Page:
There is something about this little city.
I remember feeling slightly dreadful when I arrived here late at night a few months ago, jet lagged from my long plane ride from Denmark. In the dark, the place did not look like much – the sparsely-lit streets looked depressing and unfamiliar; the shadows of the houses looked rather creepy and I wonder if I had just moved from a small Danish city to an even smaller town. I started questioning, as I always do, what in the world I had gotten myself into.
The next day, however, draped in the famous Californian sunshine, Berkeley became beautiful. The Victorian houses turned charming, the campus buzzing with life, the streets outside quiet and peaceful, the green trees a nice change from the leafless ones that I got used to during the Danish winter.
I fell in love with the place from the very first fiery sunset.
And then one day I walked past an Indonesian restaurant. I did not realise it until then, but I was missing home and felt a surge of relief and excitement at the sight of the place. When I finally went there with a friend that I was (and still am in many ways) very fond of, and spoke a few words of Indonesian to the waiter, I immediately felt at home.
Sunshine, a trusted friend, and excellent food – life could not have been better.
If only I had found a place to live. I came here only equipped with two days of Airbnb room booking. On the second night, I woke up at 4 AM (partly because of jet lag but mostly because of the panic of not having a roof for the next few months yet), and started firing emails to every single Craigslist listing that I saw (that I could afford). By some stroke of luck, I found a place in a beautiful house, for a reasonable price, and with the most wonderful, fun-loving and caring roommates I could ask for.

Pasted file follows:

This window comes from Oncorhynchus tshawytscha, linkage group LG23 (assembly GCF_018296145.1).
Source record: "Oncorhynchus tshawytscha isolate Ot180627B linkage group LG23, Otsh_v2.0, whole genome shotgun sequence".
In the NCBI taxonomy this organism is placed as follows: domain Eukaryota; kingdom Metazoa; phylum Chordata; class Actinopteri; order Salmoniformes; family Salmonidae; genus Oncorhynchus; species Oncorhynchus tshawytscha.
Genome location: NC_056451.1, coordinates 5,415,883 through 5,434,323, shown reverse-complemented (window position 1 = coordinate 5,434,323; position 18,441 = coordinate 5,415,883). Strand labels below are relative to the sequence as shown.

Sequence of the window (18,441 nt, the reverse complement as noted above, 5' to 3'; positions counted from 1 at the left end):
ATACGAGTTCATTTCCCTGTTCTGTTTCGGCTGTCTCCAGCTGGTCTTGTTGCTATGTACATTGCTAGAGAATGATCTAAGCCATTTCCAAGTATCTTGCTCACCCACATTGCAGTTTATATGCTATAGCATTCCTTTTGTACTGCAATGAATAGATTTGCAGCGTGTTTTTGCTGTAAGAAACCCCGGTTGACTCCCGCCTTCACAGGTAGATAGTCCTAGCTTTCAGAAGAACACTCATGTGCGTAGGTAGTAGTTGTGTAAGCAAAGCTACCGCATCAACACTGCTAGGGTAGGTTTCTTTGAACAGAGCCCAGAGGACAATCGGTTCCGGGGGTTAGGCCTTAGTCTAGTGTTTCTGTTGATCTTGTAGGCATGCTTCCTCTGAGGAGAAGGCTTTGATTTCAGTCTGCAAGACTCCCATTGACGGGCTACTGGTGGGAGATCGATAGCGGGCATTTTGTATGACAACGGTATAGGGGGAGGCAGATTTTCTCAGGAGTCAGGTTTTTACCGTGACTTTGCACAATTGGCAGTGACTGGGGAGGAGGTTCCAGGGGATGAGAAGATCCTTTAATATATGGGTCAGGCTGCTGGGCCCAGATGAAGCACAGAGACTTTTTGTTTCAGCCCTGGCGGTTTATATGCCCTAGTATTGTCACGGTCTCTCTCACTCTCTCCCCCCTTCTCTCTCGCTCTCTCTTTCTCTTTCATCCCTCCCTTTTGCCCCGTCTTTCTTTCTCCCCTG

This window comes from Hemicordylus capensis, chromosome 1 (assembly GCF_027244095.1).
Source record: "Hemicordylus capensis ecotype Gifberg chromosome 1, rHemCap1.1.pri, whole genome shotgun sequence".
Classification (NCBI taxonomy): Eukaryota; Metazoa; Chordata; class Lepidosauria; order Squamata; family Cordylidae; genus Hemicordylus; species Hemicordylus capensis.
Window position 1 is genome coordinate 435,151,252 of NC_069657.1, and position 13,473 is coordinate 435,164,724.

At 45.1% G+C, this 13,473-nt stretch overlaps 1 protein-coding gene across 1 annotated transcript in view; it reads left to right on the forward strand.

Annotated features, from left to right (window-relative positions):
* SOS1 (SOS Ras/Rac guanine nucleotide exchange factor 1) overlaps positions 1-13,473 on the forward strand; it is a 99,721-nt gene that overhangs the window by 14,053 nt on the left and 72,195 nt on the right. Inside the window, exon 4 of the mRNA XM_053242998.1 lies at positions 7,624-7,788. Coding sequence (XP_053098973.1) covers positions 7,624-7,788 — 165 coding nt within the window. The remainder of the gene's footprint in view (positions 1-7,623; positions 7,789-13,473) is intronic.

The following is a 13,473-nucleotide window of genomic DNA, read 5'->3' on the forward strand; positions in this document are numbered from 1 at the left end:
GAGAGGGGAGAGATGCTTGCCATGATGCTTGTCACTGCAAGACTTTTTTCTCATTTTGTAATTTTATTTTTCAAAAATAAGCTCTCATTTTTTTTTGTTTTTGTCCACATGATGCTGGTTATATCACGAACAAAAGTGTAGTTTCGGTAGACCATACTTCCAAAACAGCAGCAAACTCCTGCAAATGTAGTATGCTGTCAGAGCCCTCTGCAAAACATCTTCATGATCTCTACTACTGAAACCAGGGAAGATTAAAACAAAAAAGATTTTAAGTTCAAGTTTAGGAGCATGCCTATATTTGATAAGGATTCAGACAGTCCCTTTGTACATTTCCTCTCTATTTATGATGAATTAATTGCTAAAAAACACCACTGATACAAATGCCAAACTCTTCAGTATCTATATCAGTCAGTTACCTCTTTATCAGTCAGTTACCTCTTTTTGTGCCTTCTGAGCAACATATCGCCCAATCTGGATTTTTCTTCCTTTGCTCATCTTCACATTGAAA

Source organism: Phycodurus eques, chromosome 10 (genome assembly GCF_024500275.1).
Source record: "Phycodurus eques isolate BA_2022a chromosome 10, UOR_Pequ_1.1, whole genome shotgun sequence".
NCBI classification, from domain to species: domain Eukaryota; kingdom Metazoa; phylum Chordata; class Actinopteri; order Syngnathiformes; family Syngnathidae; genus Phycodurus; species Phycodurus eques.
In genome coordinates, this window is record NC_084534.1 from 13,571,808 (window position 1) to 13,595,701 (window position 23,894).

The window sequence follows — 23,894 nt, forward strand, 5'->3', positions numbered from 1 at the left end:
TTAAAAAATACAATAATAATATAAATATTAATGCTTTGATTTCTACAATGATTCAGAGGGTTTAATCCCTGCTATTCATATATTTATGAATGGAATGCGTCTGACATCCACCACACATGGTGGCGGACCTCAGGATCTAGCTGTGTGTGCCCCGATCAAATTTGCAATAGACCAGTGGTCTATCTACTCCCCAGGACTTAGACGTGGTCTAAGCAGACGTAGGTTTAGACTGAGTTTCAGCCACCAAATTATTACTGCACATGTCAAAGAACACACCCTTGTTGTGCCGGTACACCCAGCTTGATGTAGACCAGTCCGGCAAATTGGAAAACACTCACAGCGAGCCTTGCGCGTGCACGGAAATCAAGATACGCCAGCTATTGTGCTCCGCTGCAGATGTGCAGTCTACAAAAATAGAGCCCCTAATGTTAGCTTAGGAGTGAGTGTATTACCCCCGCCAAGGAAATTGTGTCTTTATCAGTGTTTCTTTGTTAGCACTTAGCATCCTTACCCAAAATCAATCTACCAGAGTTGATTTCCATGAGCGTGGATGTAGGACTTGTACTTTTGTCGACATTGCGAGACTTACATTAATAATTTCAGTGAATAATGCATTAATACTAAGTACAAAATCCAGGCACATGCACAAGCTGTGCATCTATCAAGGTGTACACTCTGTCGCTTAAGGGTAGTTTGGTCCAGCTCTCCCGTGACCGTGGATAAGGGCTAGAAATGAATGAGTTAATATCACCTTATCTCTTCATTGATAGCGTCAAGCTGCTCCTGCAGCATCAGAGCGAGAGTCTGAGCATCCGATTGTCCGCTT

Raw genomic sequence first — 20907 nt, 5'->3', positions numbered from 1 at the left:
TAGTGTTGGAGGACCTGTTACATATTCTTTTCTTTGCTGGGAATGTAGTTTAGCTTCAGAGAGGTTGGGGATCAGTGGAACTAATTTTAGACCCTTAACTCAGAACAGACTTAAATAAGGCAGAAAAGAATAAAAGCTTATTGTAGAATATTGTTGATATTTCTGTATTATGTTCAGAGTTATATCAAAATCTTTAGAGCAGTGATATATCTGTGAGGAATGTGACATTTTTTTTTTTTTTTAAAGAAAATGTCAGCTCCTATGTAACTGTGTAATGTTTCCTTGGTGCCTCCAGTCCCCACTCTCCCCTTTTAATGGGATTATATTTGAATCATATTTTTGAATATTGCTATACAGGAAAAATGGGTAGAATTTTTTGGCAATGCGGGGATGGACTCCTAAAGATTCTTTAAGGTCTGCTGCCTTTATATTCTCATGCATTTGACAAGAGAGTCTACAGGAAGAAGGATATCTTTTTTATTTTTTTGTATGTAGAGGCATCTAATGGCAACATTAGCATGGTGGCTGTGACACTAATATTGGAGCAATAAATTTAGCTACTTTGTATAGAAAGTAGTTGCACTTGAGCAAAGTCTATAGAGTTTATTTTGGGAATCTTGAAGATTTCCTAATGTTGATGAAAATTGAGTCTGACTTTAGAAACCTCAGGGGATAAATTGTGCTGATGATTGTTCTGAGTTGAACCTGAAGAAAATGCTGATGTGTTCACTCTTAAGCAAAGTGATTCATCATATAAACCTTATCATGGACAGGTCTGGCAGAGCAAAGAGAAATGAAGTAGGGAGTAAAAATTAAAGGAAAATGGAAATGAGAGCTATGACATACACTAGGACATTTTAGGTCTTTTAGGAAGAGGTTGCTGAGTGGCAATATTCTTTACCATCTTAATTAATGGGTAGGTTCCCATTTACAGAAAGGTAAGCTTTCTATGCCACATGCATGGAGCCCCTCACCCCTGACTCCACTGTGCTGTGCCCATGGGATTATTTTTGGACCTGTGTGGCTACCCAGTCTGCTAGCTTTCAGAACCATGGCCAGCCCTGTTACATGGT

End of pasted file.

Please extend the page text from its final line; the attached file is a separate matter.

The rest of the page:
Life in Berkeley was finally in order.
Then the heavy rain came, something that apparently California had not seen in many years. I was never one affected by the weather, but I was alone, away from my friend (who had been excellent in showing me directions) for the first time after days, and I was stuck in the middle of the campus, lost, my umbrella barely keeping me dry. I suddenly felt miserable and realised for the first time that I was in this all by myself and did not have the luxury of my friends in Denmark who wouldn’t let me out of their sight when something bad happened to me. I started questioning, again, what in the world had I gotten myself into in this miserable city.
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